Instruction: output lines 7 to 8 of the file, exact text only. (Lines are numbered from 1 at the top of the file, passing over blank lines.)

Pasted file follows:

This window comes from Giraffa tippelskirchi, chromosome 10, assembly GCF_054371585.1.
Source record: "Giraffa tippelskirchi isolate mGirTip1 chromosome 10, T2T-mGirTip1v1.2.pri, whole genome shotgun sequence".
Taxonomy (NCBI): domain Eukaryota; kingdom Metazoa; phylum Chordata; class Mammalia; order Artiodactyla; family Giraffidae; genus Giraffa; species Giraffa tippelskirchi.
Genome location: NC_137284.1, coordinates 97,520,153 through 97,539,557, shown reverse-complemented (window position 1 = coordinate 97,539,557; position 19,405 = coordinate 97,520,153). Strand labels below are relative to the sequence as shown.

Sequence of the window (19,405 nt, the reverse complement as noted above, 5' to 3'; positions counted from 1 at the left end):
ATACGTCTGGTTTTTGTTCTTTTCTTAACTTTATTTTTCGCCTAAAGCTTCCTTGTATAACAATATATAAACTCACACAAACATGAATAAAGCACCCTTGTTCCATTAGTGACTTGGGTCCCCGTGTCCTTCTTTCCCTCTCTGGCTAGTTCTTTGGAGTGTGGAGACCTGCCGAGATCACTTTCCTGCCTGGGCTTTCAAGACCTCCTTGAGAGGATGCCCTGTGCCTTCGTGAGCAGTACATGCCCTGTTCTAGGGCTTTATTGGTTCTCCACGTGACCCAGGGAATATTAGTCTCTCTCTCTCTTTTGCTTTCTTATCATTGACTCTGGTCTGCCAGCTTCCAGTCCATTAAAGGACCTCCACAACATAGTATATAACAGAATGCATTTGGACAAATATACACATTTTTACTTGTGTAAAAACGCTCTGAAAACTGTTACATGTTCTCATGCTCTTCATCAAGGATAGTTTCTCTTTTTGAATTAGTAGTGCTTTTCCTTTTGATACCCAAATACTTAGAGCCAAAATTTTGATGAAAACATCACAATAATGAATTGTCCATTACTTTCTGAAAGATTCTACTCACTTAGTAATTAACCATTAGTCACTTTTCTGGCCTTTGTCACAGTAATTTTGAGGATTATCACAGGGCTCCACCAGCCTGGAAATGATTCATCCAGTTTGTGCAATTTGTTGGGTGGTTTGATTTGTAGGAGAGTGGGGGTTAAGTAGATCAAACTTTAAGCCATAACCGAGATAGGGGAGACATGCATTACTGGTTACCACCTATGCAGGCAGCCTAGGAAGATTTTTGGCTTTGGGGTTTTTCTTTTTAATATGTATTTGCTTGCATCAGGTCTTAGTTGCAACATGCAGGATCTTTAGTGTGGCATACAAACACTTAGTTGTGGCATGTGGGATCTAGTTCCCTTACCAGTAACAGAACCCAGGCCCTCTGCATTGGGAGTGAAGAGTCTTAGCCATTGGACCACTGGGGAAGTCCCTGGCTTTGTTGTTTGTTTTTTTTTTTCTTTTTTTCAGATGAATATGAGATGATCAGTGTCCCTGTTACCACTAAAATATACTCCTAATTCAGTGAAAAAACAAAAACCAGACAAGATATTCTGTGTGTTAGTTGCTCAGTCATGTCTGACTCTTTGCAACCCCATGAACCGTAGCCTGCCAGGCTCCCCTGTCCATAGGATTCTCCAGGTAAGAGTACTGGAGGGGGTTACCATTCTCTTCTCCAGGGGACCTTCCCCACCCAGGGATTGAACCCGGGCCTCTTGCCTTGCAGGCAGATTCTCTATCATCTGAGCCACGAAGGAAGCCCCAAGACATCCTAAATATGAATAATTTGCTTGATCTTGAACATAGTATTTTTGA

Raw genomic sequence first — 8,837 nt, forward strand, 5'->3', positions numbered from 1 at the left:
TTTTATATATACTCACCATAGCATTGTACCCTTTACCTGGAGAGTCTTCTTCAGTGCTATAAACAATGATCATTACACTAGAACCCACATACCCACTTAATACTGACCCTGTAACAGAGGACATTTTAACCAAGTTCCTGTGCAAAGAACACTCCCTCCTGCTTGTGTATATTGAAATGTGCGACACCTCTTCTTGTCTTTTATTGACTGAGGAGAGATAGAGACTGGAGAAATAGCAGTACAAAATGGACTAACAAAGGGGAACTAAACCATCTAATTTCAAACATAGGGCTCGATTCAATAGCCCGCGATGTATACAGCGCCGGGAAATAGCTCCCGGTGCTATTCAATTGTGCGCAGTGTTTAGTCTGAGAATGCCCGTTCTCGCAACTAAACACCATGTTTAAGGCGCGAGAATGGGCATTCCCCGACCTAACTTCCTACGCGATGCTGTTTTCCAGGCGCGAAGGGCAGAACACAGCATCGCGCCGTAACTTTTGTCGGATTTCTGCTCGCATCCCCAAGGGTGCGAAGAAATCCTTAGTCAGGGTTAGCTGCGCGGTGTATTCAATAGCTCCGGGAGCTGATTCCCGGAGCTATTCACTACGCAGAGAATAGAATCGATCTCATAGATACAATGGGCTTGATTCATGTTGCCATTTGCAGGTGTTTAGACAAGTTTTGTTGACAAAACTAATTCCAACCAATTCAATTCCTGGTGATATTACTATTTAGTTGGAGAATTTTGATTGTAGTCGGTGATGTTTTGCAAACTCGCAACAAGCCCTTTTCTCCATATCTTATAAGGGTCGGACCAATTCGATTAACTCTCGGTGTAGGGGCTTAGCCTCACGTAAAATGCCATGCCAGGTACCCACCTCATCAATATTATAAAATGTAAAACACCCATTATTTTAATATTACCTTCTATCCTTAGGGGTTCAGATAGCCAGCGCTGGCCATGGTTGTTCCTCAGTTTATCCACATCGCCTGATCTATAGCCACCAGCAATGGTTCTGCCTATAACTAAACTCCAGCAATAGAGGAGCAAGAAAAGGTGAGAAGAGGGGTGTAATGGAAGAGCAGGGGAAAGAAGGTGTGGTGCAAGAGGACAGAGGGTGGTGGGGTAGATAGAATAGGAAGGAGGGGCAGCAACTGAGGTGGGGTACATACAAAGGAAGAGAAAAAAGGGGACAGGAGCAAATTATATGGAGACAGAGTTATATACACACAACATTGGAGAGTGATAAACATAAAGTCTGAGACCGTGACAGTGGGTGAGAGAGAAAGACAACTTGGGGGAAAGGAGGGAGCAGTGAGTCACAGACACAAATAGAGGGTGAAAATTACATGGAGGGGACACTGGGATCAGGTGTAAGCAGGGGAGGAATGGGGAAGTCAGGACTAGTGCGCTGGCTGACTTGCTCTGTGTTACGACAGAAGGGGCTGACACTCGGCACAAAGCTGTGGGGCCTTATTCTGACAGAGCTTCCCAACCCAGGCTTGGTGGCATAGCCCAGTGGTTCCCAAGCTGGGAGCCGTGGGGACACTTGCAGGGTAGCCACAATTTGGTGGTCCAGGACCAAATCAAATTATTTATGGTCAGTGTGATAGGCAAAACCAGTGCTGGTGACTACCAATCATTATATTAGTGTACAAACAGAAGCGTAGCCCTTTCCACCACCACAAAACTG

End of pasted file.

Raw genomic sequence first — 8,837 nt, forward strand, 5'->3', positions numbered from 1 at the left:
TTTTATATATACTCACCATAGCATTGTACCCTTTACCTGGAGAGTCTTCTTCAGTGCTATAAACAATGATCATTACACTAGAACCCACATACCCACTTAATACTGACCCTGTAACAGAGGACATTTTAACCAAGTTCCTGTGCAAAGAACACTCCCTCCTGCTTGTGTATATTGAAATGTGCGACACCTCTTCTTGTCTTTTATTGACTGAGGAGAGATAGAGACTGGAGAAATAGCAGTACAAAATGGACTAACAAAGGGGAACTAAACCATCTAATTTCAAACATAGGGCTCGATTCAATAGCCCGCGATGTATACAGCGCCGGGAAATAGCTCCCGGTGCTATTCAATTGTGCGCAGTGTTTAGTCTGAGAATGCCCGTTCTCGCAACTAAACACCATGTTTAAGGCGCGAGAATGGGCATTCCCCGACCTAACTTCCTACGCGATGCTGTTTTCCAGGCGCGAAGGGCAGAACACAGCATCGCGCCGTAACTTTTGTCGGATTTCTGCTCGCATCCCCAAGGGTGCGAAGAAATCCTTAGTCAGGGTTAGCTGCGCGGTGTATTCAATAGCTCCGGGAGCTGATTCCCGGAGCTATTCACTACGCAGAGAATAGAATCGATCTCATAGATACAATGGGCTTGATTCATGTTGCCATTTGCAGGTGTTTAGACAAGTTTTGTTGACAAAACTAATTCCAACCAATTCAATTCCTGGTGATATTACTATTTAGTTGGAGAATTTTGATTGTAGTCGGTGATGTTTTGCAAACTCGCAACAAGCCCTTTTCTCCATATCTTATAAGGGTCGGACCAATTCGATTAACTCTCGGTGTAGGGGCTTAGCCTCACGTAAAATGCCATGCCAGGTACCCACCTCATCAATATTATAAAATGTAAAACACCCATTATTTTAATATTACCTTCTATCCTTAGGGGTTCAGATAGCCAGCGCTGGCCATGGTTGTTCCTCAGTTTATCCACATCGCCTGATCTATAGCCACCAGCAATGGTTCTGCCTATAACTAAACTCCAGCAATAGAGGAGCAAGAAAAGGTGAGAAGAGGGGTGTAATGGAAGAGCAGGGGAAAGAAGGTGTGGTGCAAGAGGACAGAGGGTGGTGGGGTAGATAGAATAGGAAGGAGGGGCAGCAACTGAGGTGGGGTACATACAAAGGAAGAGAAAAAAGGGGACAGGAGCAAATTATATGGAGACAGAGTTATATACACACAACATTGGAGAGTGATAAACATAAAGTCTGAGACCGTGACAGTGGGTGAGAGAGAAAGACAACTTGGGGGAAAGGAGGGAGCAGTGAGTCACAGACACAAATAGAGGGTGAAAATTACATGGAGGGGACACTGGGATCAGGTGTAAGCAGGGGAGGAATGGGGAAGTCAGGACTAGTGCGCTGGCTGACTTGCTCTGTGTTACGACAGAAGGGGCTGACACTCGGCACAAAGCTGTGGGGCCTTATTCTGACAGAGCTTCCCAACCCAGGCTTGGTGGCATAGCCCAGTGGTTCCCAAGCTGGGAGCCGTGGGGACACTTGCAGGGTAGCCACAATTTGGTGGTCCAGGACCAAATCAAATTATTTATGGTCAGTGTGATAGGCAAAACCAGTGCTGGTGACTACCAATCATTATATTAGTGTACAAACAGAAGCGTAGCCCTTTCCACCACCACAAAACTG